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Home   News   Tebbutt: Denis rocks, Milos rolls

Tebbutt: Denis rocks, Milos rolls

Sep 15, 2018
written by: Tom Tebbutt

Canada heads into day two of its Davis Cup World Group Playoff against the Netherlands with a 2-0 lead in the best-of-five match tie after opening singles victories by Denis Shapovalov and Milos Raonic on Friday.

Shapovalov won his first career match from an 0-2 sets deficit, rallying to overcome Robin Haase 3-6, 3-6, 7-5, 6-3, 6-4 in a thriller before 3,639 spectators at the Coca-Cola Coliseum in Toronto. By comparison Raonic’s 6-3, 6-2, 6-3 victory over Thiemo de Bakker was much more decisive and had an air of inevitability to it from midway in the opening set.

Photo: Mauricio Paiz

The Shapovalov win seemed implausible when he trailed by two sets and faced six break points at 5-all in the third set. He saved all of them with only one coming on a Haase error. There were two saved with good serves, one with an aggressive forcing forehand and two, the final two, with volleys. The sixth and last one was nothing less than a beauty, stone-cold backhand drop volley winner.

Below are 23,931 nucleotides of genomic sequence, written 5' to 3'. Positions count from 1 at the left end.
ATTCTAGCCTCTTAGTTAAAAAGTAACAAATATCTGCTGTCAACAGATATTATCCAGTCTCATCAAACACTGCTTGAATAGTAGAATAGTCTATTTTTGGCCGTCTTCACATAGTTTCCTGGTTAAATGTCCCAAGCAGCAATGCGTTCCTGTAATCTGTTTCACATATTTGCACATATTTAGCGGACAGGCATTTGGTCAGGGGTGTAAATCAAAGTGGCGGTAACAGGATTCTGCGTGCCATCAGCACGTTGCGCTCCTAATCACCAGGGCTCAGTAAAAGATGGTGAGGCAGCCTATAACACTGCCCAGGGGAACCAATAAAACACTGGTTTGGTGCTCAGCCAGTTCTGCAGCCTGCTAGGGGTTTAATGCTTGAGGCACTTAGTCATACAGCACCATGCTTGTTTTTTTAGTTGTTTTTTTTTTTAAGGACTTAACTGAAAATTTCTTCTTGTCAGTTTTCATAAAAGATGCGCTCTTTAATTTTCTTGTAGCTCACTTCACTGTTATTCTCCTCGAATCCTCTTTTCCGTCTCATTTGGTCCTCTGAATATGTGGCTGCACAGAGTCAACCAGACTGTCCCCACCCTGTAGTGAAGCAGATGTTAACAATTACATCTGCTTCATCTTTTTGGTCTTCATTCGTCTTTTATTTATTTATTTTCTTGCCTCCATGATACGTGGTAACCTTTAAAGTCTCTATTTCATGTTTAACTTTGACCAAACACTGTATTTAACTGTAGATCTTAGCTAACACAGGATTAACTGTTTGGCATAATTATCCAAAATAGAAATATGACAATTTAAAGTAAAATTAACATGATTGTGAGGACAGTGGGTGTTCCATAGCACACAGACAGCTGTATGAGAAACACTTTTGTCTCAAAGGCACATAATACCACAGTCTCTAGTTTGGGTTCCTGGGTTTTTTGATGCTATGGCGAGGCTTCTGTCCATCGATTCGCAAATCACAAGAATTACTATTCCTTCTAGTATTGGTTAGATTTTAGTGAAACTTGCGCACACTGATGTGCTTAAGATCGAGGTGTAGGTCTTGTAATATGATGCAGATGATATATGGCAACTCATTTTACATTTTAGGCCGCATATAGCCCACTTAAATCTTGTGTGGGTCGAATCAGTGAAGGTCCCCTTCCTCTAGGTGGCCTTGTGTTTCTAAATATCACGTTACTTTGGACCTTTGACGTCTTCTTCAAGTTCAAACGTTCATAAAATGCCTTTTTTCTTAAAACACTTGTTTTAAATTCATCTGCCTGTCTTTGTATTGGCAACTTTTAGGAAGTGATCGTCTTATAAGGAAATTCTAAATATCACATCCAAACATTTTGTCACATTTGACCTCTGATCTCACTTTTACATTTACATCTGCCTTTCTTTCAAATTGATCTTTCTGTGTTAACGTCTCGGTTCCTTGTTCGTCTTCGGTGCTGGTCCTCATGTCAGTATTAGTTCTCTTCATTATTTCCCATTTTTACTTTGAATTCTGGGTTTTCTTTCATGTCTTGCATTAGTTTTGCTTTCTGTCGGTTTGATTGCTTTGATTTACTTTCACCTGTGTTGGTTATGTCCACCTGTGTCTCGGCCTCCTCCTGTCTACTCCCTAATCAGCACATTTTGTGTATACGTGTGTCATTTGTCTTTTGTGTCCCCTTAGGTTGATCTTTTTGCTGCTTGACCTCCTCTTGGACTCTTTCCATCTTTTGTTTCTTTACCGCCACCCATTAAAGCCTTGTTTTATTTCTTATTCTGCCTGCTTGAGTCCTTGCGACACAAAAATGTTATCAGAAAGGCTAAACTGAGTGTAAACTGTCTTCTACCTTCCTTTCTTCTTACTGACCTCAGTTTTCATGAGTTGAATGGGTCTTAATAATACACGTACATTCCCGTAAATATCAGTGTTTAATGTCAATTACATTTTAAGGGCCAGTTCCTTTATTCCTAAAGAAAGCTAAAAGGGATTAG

Haase, who had been in control, suddenly began to feel the full force of ‘Shapo’ tennis. In the following game he faltered and Shapovalov capitalized – breaking serve to 15, finishing with an emphatic overhead smash winner.

Up to that point, especially the first two sets, anyone not familiar with the rise of the 19-year-old from Richmond Hill, Ont., might have wondered what all the fuss was about. But the rest of the match was ‘exhibit A’ in why he is the most exciting young player in the sport today.

If saving six break points in the penultimate game of the third set wasn’t enough, he had to bounce back from down a service break at 1-3 in the fifth set to take five of the last six games. And he had to save two break points in the final game before putting away the skilled, determined 31-year-old Dutchman.

In that third pivotal third set, ‘break points converted’ told the story – Shapovalov was 1/1 and Haase 0/6.

It was a dazzling performance by Shapovalov and Tennis Canada’s vice-president of high performance Louis Borfiga, who once worked with emerging players such as Jo-Wilfried Tsonga, Gilles Simon and Gael Monfils while with the French Tennis Federation, declared, “once again we’ve seen what spirit Denis has, as well as his tennis talent. It showed in the important moments in the fifth set when he wasn’t afraid to dare. At 19 years old to do what he did is great, actually it’s extraordinary.”